Someone on The Internet is Wrong

Someone on The Internet is Wrong

Here's an article. Here's my first thoughts. And here's where the real discussion begins.

Needless to say, it's an emotive subject. Bringing up Bayesian inference isn't really as effective as you might expect when you're talking about something people feel so strongly about. It's just a shame that people can be so secure in their conclusions, convictions and rhetoric that they won't examine their arguments for the same.

In this case, I think the author is broadly correct. But I don't think the author's arguments are. And I think to ignore that would be doing a disservice to the correct conclusions reached.



I guess it's just fun to you - must be - to think of women scrambling around trying to give significance to the fact that a serial rapist wasn't really, all the time, through and through, a rapist, since, you know, he never raped and murdered his female co-workers or the cashier at the grocery store. And that's just as indicative of his likelihood of raping someone as the fact that he actually raped and murdered a slew of prostitutes. For math's sake, of course.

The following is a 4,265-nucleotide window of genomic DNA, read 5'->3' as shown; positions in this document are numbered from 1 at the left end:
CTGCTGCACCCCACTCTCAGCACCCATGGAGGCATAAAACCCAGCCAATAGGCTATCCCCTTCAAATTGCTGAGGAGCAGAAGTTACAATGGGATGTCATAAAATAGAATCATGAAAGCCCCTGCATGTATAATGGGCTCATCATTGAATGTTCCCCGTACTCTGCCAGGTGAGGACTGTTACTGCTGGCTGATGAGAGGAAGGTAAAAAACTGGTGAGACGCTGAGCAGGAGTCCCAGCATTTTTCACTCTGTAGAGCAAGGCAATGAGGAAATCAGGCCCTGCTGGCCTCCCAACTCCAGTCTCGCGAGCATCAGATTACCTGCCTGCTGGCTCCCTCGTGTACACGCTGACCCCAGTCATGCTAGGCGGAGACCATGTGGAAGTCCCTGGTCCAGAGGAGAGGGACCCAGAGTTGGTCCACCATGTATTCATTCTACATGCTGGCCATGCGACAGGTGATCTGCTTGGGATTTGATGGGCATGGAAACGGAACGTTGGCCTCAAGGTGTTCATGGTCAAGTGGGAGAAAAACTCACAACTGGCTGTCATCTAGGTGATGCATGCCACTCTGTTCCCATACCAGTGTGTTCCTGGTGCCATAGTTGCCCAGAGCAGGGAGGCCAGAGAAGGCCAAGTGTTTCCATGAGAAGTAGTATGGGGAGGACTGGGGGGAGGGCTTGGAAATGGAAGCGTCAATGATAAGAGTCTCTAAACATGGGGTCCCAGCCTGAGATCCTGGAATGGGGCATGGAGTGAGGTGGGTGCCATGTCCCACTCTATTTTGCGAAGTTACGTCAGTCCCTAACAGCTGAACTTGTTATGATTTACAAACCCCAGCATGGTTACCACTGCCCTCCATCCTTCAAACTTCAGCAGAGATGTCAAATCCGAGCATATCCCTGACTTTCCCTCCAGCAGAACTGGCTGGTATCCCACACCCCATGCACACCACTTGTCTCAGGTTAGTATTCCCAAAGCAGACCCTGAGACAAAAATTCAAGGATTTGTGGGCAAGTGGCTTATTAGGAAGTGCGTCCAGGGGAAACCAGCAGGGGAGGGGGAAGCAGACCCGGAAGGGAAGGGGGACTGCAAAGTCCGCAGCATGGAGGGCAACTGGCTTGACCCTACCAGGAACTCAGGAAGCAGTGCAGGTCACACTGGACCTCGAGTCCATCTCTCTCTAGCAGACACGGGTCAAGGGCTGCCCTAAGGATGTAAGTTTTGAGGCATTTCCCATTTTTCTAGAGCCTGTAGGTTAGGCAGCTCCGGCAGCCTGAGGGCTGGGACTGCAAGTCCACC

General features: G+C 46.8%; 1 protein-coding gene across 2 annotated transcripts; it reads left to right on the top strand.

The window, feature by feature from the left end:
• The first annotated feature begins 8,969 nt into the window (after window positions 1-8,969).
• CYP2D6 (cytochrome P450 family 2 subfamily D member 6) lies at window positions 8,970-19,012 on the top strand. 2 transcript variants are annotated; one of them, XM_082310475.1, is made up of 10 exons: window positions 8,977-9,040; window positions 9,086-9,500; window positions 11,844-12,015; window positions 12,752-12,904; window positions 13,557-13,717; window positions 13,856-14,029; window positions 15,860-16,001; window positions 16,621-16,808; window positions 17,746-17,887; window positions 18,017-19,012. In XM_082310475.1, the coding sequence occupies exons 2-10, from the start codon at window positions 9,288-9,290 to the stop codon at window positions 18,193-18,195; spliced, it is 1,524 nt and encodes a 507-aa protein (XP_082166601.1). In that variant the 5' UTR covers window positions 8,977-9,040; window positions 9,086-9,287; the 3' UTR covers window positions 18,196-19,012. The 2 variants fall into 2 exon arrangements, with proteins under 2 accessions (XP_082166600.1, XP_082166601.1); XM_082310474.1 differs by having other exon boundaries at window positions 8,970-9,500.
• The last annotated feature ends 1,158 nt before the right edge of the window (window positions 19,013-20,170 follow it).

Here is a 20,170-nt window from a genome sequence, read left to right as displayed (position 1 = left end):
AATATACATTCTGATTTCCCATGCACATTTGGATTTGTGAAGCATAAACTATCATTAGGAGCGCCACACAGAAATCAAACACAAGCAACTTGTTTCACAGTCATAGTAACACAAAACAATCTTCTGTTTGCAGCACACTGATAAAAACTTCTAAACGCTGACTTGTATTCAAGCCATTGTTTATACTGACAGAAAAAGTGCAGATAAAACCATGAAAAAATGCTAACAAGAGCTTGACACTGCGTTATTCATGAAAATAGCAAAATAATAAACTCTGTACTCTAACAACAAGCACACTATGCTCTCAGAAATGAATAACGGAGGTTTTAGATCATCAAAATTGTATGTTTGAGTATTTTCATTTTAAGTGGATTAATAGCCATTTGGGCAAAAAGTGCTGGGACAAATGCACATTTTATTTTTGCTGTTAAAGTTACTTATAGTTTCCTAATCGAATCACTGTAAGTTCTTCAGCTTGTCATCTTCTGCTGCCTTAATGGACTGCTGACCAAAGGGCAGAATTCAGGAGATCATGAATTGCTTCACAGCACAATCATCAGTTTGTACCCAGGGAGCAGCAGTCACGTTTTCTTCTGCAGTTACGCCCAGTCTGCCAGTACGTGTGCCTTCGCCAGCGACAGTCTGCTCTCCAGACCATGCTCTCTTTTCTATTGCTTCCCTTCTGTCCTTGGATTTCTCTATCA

But I'm of the mind that sometimes women's safety is more important than mathematical thoerems, and that, where women's safety is concerned we might be better served to ignore certain numbers. Even numbers Bayes would like.
And I'm of the mind that, especially where anyone's safety is concerned, we're best served by using the full extent of our knowledge, all our rational capacity, and everything we can learn and have learnt. I can't stand wilful ignorance, and it's especially repugnant when people's lives are at stake.

Without letting rebuttal get in the way of you self-destructing (we should "ignore" facts, when it's convenient? female rapists don't exist? unicorns? what?!), I've never said an incident where a person didn't rape someone else is "just as indicative of his likelihood of raping someone" as an incident where that person did rape someone. In fact, I repeatedly said the opposite.

You conflate my argument (rape incidents give us conclusive evidence of someone's proclivity to rape, non-rape incidents give us inconclusive, weak evidence of someone's proclivity to not-rape - evidence nonetheless) with an entirely different one. One that's so far removed from what either of us think that you can easily caricature the argument as taking the matter lightly, or being enveloped in mathematics.

Still, should it be convenient, I'm sure you'll abide ignoring what someone is saying. Your beliefs are "better served" that way.